It's news consumption quadrant time!
Okay, here we go. The X-axis goes Liberal ⇒ Conservative. I use these terms not by party affiliation, but in the sense that my co-host Can wrote: Conservatism is about things that seek to actively preserve the status quo, liberalism is looking to change things.
Now the Y-axis is Thinking ⇒ Feeling. The further you move up the Y, the more you get that weird feeling in your stomach that is some parts rage, some parts elation. More Y, more rush.
So that Armstrong memo, I think was positioned to be down in the middle, but I'd argue is much more written to engender strong feeling:
This got me thinking about a lot of different pieces and people. It almost kind of gave me a framework for whenever I hit some new story. I quickly went through the last five stories on my Instapaper:
As there is no way this Google Slide screenshot will work on mobile, quickly going through:
America Has Lost Its Taste for Iceberg Lettuce - Bloomberg: Justin Fox is one of those Bloomberg columnists I think isn’t regularly in the conversation because he still only writes on the Thinking side of things versus a Noah Smith. But love this piece and while we do talk about kale and escarole, it’s pretty neutral on the Y.
Actioned Analytics Pave the Way to New Customer Value - MIT Sloan Review: I read a lot of this type of stuff for work. It’s like a chastity belt of content and will take you as far away from feeling as possible.
The Last Days of the Trump Scampaign - The Bulwark: I enjoyed putting this more on the liberal side because it’s from Bill Kristol’s new publication, and written by a group that’s conservative by definition, but in this case is pushing change. This newsletter is posted on Substack and was a reminder that Substack content is a lot more feeling on average.
To Mend a Broken Internet, Create Online Parks - WIRED: I put this Eli Parisier editorial more on the feeling and liberal side. Thinking through this made me realize that a lot of writing about disinformation and filter bubbles falls deep into the Feeling camp, which is a bit ironic because it’s Feeling content that drives disinformation.
The Korean War’s Lesson for Taiwan - WSJ: I smiled that I had to include something by Paul Wolfowitz because I’m not exactly a fan of his. But my wife is Taiwanese and I read a lot about Taiwan. I was debating this one because the WSJ commentary section is usually brutally in the Feeling camp, but this one remained on the factual and dry side.
I just listened to a recent episode of Pivot - the Kara Swisher and Scott Galloway podcast. I really enjoyed reading Scott Galloway a few years ago; my whole professional shtick is that business analysis should be more conversational and engaging so he was naturally an amazing early case study. However, he’s progressively been getting more and more Feeling:
Then this week, there was a really important journalism debate within the NY Times. Ben Smith’s most recent media column covered the controversy around the reporting of Rukmini Callimachi, most specifically on the veracity of the Caliphate podcast.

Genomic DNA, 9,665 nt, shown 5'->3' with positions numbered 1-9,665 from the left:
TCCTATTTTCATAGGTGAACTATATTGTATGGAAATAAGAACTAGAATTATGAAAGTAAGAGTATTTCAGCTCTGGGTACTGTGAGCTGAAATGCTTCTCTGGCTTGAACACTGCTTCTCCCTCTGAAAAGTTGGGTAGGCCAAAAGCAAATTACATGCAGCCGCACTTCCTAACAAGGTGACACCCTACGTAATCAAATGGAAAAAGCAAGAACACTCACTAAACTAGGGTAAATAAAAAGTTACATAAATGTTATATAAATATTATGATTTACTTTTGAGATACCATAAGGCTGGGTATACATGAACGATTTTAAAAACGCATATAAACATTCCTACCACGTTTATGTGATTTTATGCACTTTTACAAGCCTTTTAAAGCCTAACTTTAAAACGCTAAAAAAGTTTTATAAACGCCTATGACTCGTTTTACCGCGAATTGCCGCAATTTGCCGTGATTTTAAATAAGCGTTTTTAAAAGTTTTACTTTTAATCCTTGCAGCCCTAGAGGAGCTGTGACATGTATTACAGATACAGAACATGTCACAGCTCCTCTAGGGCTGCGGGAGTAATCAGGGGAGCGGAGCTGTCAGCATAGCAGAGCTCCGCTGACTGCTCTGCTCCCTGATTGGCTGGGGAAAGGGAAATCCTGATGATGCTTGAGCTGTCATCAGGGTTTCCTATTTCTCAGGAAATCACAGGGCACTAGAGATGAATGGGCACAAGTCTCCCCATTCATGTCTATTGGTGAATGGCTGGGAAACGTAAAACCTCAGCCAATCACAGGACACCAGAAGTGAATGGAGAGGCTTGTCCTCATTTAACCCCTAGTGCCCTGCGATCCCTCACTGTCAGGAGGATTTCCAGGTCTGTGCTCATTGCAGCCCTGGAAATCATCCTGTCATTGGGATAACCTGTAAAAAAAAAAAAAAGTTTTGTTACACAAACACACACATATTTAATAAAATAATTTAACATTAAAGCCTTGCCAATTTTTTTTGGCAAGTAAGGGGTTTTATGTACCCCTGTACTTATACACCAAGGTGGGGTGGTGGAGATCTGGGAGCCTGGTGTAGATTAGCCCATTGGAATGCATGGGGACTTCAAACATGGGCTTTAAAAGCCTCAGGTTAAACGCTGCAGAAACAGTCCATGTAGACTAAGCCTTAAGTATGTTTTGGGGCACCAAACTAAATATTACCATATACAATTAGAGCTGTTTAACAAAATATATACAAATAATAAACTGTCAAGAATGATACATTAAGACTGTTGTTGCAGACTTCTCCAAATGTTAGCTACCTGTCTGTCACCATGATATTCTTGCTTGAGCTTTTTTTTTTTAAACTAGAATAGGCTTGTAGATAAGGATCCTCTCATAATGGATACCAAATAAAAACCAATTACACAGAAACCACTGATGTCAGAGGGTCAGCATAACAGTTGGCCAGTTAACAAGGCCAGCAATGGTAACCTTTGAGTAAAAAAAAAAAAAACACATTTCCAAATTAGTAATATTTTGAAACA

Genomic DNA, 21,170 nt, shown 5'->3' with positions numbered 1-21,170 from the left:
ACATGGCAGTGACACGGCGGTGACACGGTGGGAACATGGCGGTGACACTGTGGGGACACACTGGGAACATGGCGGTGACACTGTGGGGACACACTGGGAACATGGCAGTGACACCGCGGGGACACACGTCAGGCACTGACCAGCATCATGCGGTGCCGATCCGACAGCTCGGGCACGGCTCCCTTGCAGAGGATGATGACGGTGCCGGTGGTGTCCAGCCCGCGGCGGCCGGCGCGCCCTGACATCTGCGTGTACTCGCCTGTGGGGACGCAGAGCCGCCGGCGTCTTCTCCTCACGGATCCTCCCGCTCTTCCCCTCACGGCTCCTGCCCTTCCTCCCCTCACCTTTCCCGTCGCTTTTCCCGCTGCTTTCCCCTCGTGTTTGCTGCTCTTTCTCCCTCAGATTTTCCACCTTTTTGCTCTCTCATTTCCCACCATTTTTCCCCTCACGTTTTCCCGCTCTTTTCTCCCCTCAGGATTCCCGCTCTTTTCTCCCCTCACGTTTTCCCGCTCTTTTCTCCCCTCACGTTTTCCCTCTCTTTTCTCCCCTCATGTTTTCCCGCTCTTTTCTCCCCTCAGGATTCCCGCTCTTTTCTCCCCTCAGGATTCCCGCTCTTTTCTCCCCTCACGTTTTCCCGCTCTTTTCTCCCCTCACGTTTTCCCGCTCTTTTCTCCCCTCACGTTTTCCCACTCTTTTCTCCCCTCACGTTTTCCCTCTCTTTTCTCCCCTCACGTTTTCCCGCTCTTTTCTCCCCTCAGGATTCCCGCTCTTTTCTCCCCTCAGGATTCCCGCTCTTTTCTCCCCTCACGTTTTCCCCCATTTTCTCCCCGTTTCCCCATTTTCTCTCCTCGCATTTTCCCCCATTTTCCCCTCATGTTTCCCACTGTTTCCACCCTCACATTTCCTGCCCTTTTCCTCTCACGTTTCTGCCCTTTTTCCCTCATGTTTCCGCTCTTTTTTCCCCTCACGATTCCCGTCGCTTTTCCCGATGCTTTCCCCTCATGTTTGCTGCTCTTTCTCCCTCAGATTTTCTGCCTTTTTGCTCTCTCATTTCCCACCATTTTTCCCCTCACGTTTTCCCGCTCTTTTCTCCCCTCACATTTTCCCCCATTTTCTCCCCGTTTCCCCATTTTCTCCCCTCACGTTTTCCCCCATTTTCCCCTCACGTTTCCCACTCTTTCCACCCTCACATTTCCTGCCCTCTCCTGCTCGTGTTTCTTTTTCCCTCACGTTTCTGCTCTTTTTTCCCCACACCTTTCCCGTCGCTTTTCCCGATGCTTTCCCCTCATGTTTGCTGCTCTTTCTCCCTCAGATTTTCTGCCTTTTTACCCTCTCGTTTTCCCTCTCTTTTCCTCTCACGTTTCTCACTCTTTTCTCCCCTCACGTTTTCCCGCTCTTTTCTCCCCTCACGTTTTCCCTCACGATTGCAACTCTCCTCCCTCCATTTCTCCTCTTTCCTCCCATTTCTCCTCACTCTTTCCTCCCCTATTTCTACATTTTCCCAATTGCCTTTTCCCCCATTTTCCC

Now, I remember that podcast vividly. It was incredible. I hung on every word. I felt like I was there. But even at the time, I took it more as entertainment than news.
And in a way, that’s how I’ve often felt about The Daily podcast. I listen to it regularly, but I always think of it as more Netflix documentary than Reuters article. Because it pushes the need for storytelling to a point that moves us well past the stage of informing. It has to make us feel, every day for ~25 minutes. The NY Times has been pushing this storyfication of news across a number of channels (that whole absurd election special thing) and it’s clearly been great for their business.
The Caliphate series took this to an extreme. It was an incredible theater. The journalist was the hero in a slickly produced audio package. What was most revealing in Smith’s piece was that this really was the official strategy:
Ms. Callimachi’s approach to storytelling aligned with a more profound shift underway at The Times. The paper is in the midst of an evolution from the stodgy paper of record into a juicy collection of great narratives, on the web and streaming services.
Feeling is generally better for business.
I recognize the best pieces should make you both think and feel and that’s a limitation of this quadrant. Perhaps we need to incorporate some 3D modeling. But hopefully, it’s a start to help you think about what you’re reading.
Note 1: This made me wonder about that Doordash Pizza piece. I think I had expected that would end up falling more in the thinking+liberal quadrant, but it definitely fell far more into the Feeling side of things. That’s in comparison to a post like the Sweetgreen and Society one where I very much wrote it to spark feelings because I was feeling things myself.